Philomena and Her Daughter Juliette

Kigali, Rwanda

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When the genocide started I was 13, in the first grade of secondary school. We had a small bar and my father was having a drink with friends when all of a sudden there was a big blast. People were wondering, is it thunder, is it rain? A gun? We later heard the news that the president of Rwanda and the president of Burundi’s plane had crashed and both were dead. We kept the radio on, tuning into Radio Rwanda, and all we could hear was classical music, slow songs, as if it were a mourning period.

We stayed inside for some days until a militia came. They killed my father and I knew they were going to kill my brother. They had my mother and sister in the sitting room. They said, “We are going to have sex.” I said, “Can you please wait, after the war I will be your wife, take your time.” One of them said, “Who said you will still be alive when the war ends?” I kept pleading. I was a virgin. So he said, “If you are a coward, let me show you something about it.” They removed all of my mother’s clothes and raped her. I looked away, but he said, “No, look here and be prepared because I want you to see how it is done. And then after this we will come to you.” They closed the door and raped my mother, one man after another. Then they raped my elder sister. Then they raped me.

Later, they took me to one of their militia headquarters, where I stayed for two months. Our life, our routine was 80% sex and 20% cooking food. We stayed on the ground floor and the guns and weapons were upstairs. After a meeting, if one man felt like he wanted sex, he came to us. Whoever he was interested in that day, he would have. I stayed there even after the militia had gone. We didn’t know that they weren’t coming back. Later when we heard that there was no more fighting, we went outside and walked a bit. I said, “Let me go and try to get to my home.” My elder sister was there, my mother was in Gitarama, we didn’t see her for five months, but when she returned she said I looked like I was pregnant. My sister was also pregnant, but her child died. At that time, there was freedom to abort a child of a militia. But my mother said, “No, I am Christian, I can’t allow you to kill. Just bear with it. It will be your child and you will love it later.”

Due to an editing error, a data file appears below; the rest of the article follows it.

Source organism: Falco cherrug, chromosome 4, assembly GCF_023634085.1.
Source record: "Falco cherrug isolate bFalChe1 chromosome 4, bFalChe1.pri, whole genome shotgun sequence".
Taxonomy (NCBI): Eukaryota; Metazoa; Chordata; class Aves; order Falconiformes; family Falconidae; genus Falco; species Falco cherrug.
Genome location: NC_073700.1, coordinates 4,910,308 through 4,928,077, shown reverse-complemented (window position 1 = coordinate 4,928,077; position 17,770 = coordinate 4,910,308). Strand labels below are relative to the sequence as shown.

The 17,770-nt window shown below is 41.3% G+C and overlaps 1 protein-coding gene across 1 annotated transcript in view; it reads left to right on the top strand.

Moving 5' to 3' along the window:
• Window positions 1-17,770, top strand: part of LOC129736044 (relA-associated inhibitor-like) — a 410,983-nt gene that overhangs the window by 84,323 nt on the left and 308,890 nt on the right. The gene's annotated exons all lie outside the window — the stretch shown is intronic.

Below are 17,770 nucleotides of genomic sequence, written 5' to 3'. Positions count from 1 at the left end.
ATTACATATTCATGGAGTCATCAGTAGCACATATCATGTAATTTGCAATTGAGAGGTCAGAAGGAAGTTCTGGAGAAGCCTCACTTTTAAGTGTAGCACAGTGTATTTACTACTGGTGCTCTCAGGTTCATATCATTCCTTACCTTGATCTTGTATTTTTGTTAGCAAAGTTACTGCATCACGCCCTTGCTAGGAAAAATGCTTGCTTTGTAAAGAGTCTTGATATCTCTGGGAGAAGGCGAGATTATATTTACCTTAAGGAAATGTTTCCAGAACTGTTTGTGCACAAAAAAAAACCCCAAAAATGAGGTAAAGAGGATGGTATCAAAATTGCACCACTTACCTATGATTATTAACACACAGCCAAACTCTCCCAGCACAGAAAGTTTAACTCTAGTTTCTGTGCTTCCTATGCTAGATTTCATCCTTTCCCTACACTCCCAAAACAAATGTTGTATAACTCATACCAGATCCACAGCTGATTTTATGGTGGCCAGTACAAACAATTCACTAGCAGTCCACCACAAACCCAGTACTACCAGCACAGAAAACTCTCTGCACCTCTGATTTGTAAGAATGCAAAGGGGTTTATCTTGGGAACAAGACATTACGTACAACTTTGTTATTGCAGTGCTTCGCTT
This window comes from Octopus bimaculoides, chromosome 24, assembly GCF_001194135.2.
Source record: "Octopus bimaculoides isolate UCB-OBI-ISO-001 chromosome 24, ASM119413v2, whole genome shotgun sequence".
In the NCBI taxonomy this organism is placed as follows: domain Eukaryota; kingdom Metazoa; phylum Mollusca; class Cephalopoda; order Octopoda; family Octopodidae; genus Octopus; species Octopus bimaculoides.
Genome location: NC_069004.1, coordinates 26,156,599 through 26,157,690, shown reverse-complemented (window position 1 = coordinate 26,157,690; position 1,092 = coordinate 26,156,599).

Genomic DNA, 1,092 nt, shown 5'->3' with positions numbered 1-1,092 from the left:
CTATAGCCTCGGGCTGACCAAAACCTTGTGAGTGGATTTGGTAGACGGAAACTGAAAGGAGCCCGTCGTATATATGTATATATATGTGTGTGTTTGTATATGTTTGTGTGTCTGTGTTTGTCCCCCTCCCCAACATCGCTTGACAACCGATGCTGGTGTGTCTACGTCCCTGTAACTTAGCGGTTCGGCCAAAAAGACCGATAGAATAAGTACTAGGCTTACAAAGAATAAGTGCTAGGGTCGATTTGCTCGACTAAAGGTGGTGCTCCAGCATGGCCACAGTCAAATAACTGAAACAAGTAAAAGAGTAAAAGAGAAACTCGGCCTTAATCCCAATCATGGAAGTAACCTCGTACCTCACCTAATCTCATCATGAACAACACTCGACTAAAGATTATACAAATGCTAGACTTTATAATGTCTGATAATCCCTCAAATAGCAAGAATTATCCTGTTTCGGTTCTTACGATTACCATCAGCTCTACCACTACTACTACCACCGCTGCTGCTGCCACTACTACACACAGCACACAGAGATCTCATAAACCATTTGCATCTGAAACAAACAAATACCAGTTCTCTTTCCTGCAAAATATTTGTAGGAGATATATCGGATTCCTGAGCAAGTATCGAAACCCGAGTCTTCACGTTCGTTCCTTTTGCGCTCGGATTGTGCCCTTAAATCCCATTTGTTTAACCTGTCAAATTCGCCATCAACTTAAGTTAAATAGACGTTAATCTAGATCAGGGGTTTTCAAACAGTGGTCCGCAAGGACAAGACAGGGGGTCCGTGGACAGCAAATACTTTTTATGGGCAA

Today, I have a big challenge: I am a mother but unwilling to be a mother. I don’t love this child. I didn’t make a choice to have this child. Whenever I look at this child, the memories of rape return. Whenever I look at her, I imagine the men holding one leg, the others holding another leg. I understand she is innocent and I try to love her, but I fail. I don’t love her like a mother ought to love her child. I don’t see a future for her. Forgive me, I have asked God to forgive me. Maybe, with time I will love this daughter of mine, but for now, no. Sometimes, I regret not aborting; other times because she is the only daughter I am going to have in my life, I don’t regret it. It is mixed feelings. For a long time, I really hated God. I asked myself, why did people die? Why did my family die? Why this extreme violence? Why am I HIV positive? Where was God?


-Philomena, mother of Juliette, 2006

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